The Ohio Department of Transportation (ODOT) uses the Ohio Statewide Travel Demand Model (OSTDM) to produce benefit-cost analysis for various planning purposes, including as one of several criteria in their TRAC project evaluation process. Because the transportation projects evaluated typically have major cost components in addition to capacity/operating benefits, there was motivation to broaden the calculation of user benefits and costs and to more effectively integrate these measures with the OSTDM. Additional improvements to ODOT’s user benefits capabilities enhanced the treatment of travel time reliability and induced demand, while ensuring consistency between cost and utility terms throughout the model and subsequent economic analyses.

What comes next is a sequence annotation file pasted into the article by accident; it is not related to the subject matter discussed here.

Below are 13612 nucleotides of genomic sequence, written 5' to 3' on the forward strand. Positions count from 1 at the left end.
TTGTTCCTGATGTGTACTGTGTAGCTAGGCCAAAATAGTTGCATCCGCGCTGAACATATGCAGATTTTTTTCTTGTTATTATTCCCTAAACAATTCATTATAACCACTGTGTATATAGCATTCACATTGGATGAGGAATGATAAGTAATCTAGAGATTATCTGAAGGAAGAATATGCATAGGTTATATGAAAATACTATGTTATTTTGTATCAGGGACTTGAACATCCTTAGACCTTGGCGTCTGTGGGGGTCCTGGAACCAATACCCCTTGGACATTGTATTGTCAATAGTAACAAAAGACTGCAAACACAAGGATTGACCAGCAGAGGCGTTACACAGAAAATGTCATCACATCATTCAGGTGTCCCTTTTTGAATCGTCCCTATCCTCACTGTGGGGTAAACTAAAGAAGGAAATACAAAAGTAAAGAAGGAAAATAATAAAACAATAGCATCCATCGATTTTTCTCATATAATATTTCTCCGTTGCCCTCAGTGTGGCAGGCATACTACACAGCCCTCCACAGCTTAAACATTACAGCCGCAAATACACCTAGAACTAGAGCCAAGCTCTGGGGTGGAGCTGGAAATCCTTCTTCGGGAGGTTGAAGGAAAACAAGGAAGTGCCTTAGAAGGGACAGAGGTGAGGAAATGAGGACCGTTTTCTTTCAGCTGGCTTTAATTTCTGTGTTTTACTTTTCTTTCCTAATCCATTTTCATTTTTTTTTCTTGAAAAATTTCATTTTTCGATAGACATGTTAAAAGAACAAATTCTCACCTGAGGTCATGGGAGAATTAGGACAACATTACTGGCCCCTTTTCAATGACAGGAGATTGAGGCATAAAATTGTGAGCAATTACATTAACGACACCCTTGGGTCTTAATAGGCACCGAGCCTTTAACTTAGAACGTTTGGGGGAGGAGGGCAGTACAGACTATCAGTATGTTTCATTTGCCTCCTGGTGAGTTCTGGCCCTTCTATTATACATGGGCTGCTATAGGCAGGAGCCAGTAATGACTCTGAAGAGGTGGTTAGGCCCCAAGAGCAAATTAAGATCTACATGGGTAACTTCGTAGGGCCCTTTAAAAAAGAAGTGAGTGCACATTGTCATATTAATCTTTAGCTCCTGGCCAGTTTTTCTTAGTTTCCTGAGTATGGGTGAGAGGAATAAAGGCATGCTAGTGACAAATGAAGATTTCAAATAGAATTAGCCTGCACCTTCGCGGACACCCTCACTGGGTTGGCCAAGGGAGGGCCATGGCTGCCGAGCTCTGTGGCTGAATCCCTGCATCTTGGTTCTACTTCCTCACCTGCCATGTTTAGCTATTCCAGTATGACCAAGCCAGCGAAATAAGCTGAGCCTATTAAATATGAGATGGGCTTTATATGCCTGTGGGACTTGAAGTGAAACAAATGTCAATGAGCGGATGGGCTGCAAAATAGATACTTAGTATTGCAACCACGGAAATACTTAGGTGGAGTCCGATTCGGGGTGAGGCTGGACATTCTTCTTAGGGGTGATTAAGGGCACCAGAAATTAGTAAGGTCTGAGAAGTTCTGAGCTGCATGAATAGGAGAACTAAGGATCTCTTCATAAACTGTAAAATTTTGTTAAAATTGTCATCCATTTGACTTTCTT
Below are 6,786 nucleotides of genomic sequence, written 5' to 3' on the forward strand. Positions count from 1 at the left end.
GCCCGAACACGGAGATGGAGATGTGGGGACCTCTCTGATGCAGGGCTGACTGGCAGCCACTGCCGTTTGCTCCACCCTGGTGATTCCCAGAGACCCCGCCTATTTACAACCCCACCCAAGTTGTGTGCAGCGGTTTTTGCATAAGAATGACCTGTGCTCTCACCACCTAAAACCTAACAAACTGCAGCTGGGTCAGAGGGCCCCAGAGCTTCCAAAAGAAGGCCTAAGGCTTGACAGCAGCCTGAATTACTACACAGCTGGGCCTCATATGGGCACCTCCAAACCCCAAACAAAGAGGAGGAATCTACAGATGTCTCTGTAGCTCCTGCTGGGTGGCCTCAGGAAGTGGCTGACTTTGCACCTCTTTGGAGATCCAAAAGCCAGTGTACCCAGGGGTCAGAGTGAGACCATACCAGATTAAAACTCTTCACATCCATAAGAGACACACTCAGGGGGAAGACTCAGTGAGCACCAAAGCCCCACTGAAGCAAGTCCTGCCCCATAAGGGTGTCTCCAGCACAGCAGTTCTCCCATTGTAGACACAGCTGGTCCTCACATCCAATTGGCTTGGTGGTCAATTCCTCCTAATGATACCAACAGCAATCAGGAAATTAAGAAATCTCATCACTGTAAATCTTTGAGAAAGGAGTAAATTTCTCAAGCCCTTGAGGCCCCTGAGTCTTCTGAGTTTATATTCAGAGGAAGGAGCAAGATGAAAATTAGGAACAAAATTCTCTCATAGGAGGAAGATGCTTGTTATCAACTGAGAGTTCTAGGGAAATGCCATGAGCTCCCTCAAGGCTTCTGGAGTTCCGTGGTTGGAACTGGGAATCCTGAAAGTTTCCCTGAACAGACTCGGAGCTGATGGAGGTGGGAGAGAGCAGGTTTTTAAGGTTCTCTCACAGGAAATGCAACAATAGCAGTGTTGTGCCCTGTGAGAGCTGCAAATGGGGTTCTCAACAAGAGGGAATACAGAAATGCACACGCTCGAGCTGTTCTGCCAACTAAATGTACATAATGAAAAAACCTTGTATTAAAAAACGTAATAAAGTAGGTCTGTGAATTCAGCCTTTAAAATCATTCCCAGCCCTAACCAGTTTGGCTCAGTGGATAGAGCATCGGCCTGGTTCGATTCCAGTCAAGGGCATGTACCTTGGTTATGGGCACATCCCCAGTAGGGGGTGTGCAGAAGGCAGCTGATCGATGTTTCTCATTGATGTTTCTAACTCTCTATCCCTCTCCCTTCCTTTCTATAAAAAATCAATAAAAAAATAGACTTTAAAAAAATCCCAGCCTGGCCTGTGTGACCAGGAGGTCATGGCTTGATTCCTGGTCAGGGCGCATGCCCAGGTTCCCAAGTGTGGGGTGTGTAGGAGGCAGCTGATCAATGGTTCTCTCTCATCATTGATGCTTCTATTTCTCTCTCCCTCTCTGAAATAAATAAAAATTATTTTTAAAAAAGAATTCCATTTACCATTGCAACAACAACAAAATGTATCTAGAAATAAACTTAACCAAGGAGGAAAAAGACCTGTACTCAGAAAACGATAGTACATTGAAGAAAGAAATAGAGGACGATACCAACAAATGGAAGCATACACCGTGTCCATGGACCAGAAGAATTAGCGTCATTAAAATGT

To accomplish this, ODOT’s UCOST tool was dramatically updated. This tool interfaces with OSTDM and offers backwards compatibility with standard Ohio MPO models for which the tool was originally developed. The new tool incorporates several recent innovations. First, travel time reliability is addressed using a buffer time equation to account for the additional time travelers must allow when taking unreliable routes. Secondly, the application of consumer surplus is broadened to include not just savings in travel time resulting from transportation improvements but also the effects on vehicle operating costs and safety costs. Consumer surplus is calculated by skimming benefits and costs, multiplying the resulting skim matrix by the trip table, and then applying the rule of halves. Third, the calculations for both vehicle operating costs and crash costs are expanded to account for the effects of deteriorated pavements expressed according to the International Roughness Index (IRI) and for rerouting effects due to load limits resulting from bridge deterioration. This last enhancement facilitated an add-on to UCOST2 that comparatively evaluates the effects of various ODOT actions – including do nothing, routine maintenance, rehabilitation, and capacity expansion – on user benefits and costs as well as costs incurred by ODOT. Finally, a genetic algorithm was used to estimate a new generalized cost equation for the statewide model’s assignment which improves consistency between the model and benefit/cost analysis by incorporating the impacts of user costs on drivers’ route choices.